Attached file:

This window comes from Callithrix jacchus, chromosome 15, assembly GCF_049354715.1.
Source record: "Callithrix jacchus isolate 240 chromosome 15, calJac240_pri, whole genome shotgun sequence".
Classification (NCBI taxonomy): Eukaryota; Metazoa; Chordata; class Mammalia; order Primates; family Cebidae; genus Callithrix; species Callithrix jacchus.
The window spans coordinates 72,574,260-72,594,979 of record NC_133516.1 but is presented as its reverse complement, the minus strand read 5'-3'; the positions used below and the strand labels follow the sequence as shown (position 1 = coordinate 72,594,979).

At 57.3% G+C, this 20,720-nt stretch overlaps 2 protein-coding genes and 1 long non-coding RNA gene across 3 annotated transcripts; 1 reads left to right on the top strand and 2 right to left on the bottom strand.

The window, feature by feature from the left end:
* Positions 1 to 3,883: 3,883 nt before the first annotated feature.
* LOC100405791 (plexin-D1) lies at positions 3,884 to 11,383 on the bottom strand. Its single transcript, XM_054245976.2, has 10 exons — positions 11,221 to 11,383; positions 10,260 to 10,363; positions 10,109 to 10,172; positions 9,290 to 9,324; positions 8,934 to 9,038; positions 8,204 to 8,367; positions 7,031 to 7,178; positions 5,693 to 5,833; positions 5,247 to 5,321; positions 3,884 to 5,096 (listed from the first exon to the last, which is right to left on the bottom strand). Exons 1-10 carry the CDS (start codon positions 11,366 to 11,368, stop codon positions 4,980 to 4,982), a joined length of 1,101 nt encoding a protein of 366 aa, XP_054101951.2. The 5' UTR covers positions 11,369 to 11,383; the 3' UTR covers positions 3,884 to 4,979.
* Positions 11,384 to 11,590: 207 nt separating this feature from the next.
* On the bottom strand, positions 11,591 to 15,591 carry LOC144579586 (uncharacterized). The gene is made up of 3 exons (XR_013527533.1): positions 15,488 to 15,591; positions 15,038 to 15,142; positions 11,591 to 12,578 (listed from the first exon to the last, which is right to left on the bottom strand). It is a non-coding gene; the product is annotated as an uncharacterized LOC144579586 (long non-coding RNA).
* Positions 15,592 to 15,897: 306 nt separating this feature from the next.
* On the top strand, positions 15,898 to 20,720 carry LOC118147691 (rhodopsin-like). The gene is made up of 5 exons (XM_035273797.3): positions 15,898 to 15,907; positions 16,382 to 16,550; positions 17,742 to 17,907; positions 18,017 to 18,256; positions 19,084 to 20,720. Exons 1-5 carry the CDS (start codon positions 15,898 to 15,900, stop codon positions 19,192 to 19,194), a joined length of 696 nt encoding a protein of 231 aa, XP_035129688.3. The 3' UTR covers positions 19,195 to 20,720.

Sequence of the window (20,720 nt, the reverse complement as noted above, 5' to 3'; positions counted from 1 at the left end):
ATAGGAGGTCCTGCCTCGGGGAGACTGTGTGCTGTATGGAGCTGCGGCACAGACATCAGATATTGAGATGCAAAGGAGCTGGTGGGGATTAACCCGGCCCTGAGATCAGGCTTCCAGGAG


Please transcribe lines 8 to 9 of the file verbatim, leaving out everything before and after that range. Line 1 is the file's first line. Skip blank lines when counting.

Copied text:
* LOC100405791 (plexin-D1) lies at positions 3,884 to 11,383 on the bottom strand. Its single transcript, XM_054245976.2, has 10 exons — positions 11,221 to 11,383; positions 10,260 to 10,363; positions 10,109 to 10,172; positions 9,290 to 9,324; positions 8,934 to 9,038; positions 8,204 to 8,367; positions 7,031 to 7,178; positions 5,693 to 5,833; positions 5,247 to 5,321; positions 3,884 to 5,096 (listed from the first exon to the last, which is right to left on the bottom strand). Exons 1-10 carry the CDS (start codon positions 11,366 to 11,368, stop codon positions 4,980 to 4,982), a joined length of 1,101 nt encoding a protein of 366 aa, XP_054101951.2. The 5' UTR covers positions 11,369 to 11,383; the 3' UTR covers positions 3,884 to 4,979.
* Positions 11,384 to 11,590: 207 nt separating this feature from the next.